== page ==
Azibuyele Emasisweni, (Return to the Source) an exhibition of Pitika Ntuli was first opened at the National Arts Festival in June 2020 by Naledi Pandor, Minister of International Relations. It was part of the main programme of this arts festival and challenged fixed definitions of contemporary and traditional art. The exhibition was curated by Ruzy Rusike.
As a Sangoma it is no surprise Ntuli turned to animal bones as the medium, for this body of work – 45 bone sculptures all paired with praise songs. This makes for an unexpected contemporary art exhibition; African spiritualism and contemporary art are rarely bedfellows and his use of animal bones (elephant, rhino, giraffe and horses), which are gently coaxed into anthropomorphic shaped sculptures make for striking works.
Using the approach of a Sangoma, by allowing the material to guide him, Ntuli invokes ancient African indigenous and spiritual knowledge systems, which he believes can treat contemporary problems.
Ntuli has been circling pertinent socio-political issues as an academic, writer, activist and teacher but as the title of the exhibition suggests, he is returning to the source of expression. In turn, he is encouraging society to return to the source of African spiritualism and knowledge as the means of resolving corruption, greed and poverty. Above all, the bone sculptures –a result of Ntuli teasing out human features from the animal skeletons – articulate his desire for humankind to reconnect with nature.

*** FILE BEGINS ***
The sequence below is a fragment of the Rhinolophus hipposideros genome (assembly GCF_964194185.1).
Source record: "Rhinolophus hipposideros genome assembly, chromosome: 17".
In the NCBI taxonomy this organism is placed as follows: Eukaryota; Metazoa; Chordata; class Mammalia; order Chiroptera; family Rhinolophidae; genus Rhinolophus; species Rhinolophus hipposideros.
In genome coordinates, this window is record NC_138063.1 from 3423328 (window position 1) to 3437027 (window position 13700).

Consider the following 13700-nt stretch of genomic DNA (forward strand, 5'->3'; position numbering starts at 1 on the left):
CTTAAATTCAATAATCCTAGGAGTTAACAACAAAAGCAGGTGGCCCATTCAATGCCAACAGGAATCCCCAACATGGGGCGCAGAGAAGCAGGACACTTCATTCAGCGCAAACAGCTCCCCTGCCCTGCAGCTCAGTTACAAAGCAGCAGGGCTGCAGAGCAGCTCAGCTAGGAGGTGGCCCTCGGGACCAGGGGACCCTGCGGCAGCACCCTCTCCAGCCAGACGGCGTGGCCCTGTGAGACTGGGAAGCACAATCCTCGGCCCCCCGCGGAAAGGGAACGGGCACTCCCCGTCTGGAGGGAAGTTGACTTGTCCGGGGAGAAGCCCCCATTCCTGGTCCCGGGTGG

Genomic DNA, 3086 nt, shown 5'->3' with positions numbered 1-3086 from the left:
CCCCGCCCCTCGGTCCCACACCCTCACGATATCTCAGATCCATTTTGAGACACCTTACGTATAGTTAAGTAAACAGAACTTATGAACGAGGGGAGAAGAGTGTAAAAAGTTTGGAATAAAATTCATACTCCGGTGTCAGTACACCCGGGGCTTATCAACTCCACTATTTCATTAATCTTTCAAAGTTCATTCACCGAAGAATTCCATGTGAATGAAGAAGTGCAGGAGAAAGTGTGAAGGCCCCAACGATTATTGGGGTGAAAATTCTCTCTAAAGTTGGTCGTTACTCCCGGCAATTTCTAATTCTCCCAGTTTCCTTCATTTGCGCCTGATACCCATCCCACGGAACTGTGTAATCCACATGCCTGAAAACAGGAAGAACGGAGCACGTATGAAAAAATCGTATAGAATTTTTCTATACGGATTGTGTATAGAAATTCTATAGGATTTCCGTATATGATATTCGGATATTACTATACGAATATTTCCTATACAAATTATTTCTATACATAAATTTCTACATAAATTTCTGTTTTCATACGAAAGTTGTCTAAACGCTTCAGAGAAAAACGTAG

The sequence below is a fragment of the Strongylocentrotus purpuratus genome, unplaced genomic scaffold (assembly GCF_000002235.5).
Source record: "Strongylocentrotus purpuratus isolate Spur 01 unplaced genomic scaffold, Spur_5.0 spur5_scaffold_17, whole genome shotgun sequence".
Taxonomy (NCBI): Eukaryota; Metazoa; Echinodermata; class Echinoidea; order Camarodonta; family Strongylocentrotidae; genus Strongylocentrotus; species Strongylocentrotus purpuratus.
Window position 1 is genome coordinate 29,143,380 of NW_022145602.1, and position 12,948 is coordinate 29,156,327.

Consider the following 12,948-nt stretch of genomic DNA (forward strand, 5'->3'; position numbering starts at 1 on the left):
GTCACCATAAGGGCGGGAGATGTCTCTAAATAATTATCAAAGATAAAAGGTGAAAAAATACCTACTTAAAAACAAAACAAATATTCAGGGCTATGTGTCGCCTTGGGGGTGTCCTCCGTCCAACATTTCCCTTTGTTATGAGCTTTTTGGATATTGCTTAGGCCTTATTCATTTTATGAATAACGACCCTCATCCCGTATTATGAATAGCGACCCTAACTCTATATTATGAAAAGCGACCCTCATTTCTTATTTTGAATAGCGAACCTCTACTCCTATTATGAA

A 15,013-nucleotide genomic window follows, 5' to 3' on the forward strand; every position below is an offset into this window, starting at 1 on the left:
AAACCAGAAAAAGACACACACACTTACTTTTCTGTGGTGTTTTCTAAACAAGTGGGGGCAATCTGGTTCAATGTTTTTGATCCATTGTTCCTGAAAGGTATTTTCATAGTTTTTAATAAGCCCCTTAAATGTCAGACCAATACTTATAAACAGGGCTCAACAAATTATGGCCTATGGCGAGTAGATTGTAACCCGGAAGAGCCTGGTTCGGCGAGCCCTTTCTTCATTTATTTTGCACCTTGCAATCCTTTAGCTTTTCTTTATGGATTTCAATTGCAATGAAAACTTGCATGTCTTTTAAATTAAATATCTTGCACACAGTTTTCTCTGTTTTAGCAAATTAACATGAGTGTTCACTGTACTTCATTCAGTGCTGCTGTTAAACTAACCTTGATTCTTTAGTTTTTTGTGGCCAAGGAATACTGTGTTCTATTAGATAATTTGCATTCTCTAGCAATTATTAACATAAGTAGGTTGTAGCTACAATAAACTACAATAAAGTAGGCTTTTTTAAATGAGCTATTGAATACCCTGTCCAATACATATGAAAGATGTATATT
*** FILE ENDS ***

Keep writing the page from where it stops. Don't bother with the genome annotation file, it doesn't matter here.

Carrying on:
“I do not copy nor work like nature. I work with nature! Bones are vital, as in imbued with life, and it this life that they possess that possesses me when I work. We are partners. Bones, like wood, have definite forms to work with. I do not oppose their internal and external directions, I externalise their inherent shapes to capture the beauty and the truth embedded in them, in other words I empower the bones to attain their own ideal,” observes Ntuli.
The works were so inspiring that musicians, poets, writers and thought leaders such as Sibongile Khumalo, Zolani Mahola, Simphiwe Dana, Yvonne Chaka Chaka, Gcina Mhlope to Ngugi wa Thiongo, Homi Bhabha, Albie Sachs, Shado Twala and Ari Sitas and many others contributed songs, words and discussions for the exhibition’s online debut.
This flurry of artistic replies substantiated the impact of Ntuli’s sculptures and their poetic qualities. Ntuli attributes this to his main medium – bones, which are highly evocative.
“Bones have a special potency and subtle spiritual energies; their endurance is legendary. We know who we are, and where we come from as a result of studying bone fossils. Bones are the evidence that we were alive 3.5 million years ago, and they are carriers of our memories,” says Ntuli.
Azibuyele Emasisweni doesn’t only lead the viewer back in time but through a unique and original use of material, form and symbolism reflects on the spiritual wasteland that might define this era, thereby collapsing those hard lines that were thought to divide ancient and contemporary concerns and art.
Azibuyele Emasisweni will open at Oliewenhuis Art Museum, Bloemfontein at 17:30 for 18:00 on Tuesday, 4 October 2022 and will be show until Sunday, 4 December 2022. A walkabout of the exhibition will be conducted by the artist at 12:00 on Wednesday, 5 October 2022.